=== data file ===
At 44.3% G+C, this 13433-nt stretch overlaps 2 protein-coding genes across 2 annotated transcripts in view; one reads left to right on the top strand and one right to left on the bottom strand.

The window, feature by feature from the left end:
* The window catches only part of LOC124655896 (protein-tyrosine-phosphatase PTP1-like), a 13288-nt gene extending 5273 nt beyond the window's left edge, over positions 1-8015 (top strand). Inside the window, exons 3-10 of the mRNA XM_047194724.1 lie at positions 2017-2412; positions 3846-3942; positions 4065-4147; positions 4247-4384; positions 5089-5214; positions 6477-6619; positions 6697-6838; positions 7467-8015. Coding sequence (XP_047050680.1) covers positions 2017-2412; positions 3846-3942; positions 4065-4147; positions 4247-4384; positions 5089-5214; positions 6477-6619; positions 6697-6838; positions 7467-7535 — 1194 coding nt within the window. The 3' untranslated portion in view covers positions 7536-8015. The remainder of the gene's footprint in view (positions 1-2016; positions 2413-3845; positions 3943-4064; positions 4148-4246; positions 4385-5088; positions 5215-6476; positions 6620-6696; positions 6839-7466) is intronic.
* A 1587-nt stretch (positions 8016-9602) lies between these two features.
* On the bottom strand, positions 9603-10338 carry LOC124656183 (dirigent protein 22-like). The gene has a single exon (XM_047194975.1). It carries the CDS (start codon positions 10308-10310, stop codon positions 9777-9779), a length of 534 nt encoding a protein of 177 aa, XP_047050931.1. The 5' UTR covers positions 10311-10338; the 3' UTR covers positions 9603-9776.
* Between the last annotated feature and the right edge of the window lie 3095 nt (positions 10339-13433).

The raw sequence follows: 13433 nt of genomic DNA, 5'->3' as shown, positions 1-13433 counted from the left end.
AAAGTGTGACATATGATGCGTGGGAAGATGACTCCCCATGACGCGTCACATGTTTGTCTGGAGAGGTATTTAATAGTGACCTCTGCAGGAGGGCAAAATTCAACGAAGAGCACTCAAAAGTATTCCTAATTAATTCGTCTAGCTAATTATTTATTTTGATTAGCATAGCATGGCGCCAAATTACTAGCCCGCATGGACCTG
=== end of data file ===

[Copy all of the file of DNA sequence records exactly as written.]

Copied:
At 44.3% G+C, this 13433-nt stretch overlaps 2 protein-coding genes across 2 annotated transcripts in view; one reads left to right on the top strand and one right to left on the bottom strand.

The window, feature by feature from the left end:
* The window catches only part of LOC124655896 (protein-tyrosine-phosphatase PTP1-like), a 13288-nt gene extending 5273 nt beyond the window's left edge, over positions 1-8015 (top strand). Inside the window, exons 3-10 of the mRNA XM_047194724.1 lie at positions 2017-2412; positions 3846-3942; positions 4065-4147; positions 4247-4384; positions 5089-5214; positions 6477-6619; positions 6697-6838; positions 7467-8015. Coding sequence (XP_047050680.1) covers positions 2017-2412; positions 3846-3942; positions 4065-4147; positions 4247-4384; positions 5089-5214; positions 6477-6619; positions 6697-6838; positions 7467-7535 — 1194 coding nt within the window. The 3' untranslated portion in view covers positions 7536-8015. The remainder of the gene's footprint in view (positions 1-2016; positions 2413-3845; positions 3943-4064; positions 4148-4246; positions 4385-5088; positions 5215-6476; positions 6620-6696; positions 6839-7466) is intronic.
* A 1587-nt stretch (positions 8016-9602) lies between these two features.
* On the bottom strand, positions 9603-10338 carry LOC124656183 (dirigent protein 22-like). The gene has a single exon (XM_047194975.1). It carries the CDS (start codon positions 10308-10310, stop codon positions 9777-9779), a length of 534 nt encoding a protein of 177 aa, XP_047050931.1. The 5' UTR covers positions 10311-10338; the 3' UTR covers positions 9603-9776.
* Between the last annotated feature and the right edge of the window lie 3095 nt (positions 10339-13433).

The raw sequence follows: 13433 nt of genomic DNA, 5'->3' as shown, positions 1-13433 counted from the left end.
AAAGTGTGACATATGATGCGTGGGAAGATGACTCCCCATGACGCGTCACATGTTTGTCTGGAGAGGTATTTAATAGTGACCTCTGCAGGAGGGCAAAATTCAACGAAGAGCACTCAAAAGTATTCCTAATTAATTCGTCTAGCTAATTATTTATTTTGATTAGCATAGCATGGCGCCAAATTACTAGCCCGCATGGACCTG